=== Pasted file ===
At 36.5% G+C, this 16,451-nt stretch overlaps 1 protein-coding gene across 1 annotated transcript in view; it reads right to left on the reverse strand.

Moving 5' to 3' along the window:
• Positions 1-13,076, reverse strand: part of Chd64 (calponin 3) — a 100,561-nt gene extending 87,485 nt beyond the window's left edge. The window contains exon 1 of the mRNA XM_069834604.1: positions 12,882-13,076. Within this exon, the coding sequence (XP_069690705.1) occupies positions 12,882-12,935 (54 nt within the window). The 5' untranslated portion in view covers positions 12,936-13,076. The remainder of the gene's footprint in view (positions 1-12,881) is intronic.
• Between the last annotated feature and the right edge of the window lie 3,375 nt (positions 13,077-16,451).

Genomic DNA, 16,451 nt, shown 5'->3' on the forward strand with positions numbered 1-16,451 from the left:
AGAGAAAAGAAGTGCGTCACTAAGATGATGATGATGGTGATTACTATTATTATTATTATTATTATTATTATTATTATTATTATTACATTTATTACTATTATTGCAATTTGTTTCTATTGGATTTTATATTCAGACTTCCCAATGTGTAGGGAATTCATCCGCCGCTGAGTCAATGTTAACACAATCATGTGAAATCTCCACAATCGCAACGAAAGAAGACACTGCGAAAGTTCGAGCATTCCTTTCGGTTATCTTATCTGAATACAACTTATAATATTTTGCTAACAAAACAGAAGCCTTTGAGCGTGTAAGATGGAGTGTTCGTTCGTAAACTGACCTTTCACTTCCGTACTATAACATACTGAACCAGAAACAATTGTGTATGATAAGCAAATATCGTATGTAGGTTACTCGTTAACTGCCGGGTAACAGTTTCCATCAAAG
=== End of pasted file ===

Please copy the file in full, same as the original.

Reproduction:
At 36.5% G+C, this 16,451-nt stretch overlaps 1 protein-coding gene across 1 annotated transcript in view; it reads right to left on the reverse strand.

Moving 5' to 3' along the window:
• Positions 1-13,076, reverse strand: part of Chd64 (calponin 3) — a 100,561-nt gene extending 87,485 nt beyond the window's left edge. The window contains exon 1 of the mRNA XM_069834604.1: positions 12,882-13,076. Within this exon, the coding sequence (XP_069690705.1) occupies positions 12,882-12,935 (54 nt within the window). The 5' untranslated portion in view covers positions 12,936-13,076. The remainder of the gene's footprint in view (positions 1-12,881) is intronic.
• Between the last annotated feature and the right edge of the window lie 3,375 nt (positions 13,077-16,451).

Genomic DNA, 16,451 nt, shown 5'->3' on the forward strand with positions numbered 1-16,451 from the left:
AGAGAAAAGAAGTGCGTCACTAAGATGATGATGATGGTGATTACTATTATTATTATTATTATTATTATTATTATTATTATTATTACATTTATTACTATTATTGCAATTTGTTTCTATTGGATTTTATATTCAGACTTCCCAATGTGTAGGGAATTCATCCGCCGCTGAGTCAATGTTAACACAATCATGTGAAATCTCCACAATCGCAACGAAAGAAGACACTGCGAAAGTTCGAGCATTCCTTTCGGTTATCTTATCTGAATACAACTTATAATATTTTGCTAACAAAACAGAAGCCTTTGAGCGTGTAAGATGGAGTGTTCGTTCGTAAACTGACCTTTCACTTCCGTACTATAACATACTGAACCAGAAACAATTGTGTATGATAAGCAAATATCGTATGTAGGTTACTCGTTAACTGCCGGGTAACAGTTTCCATCAAAG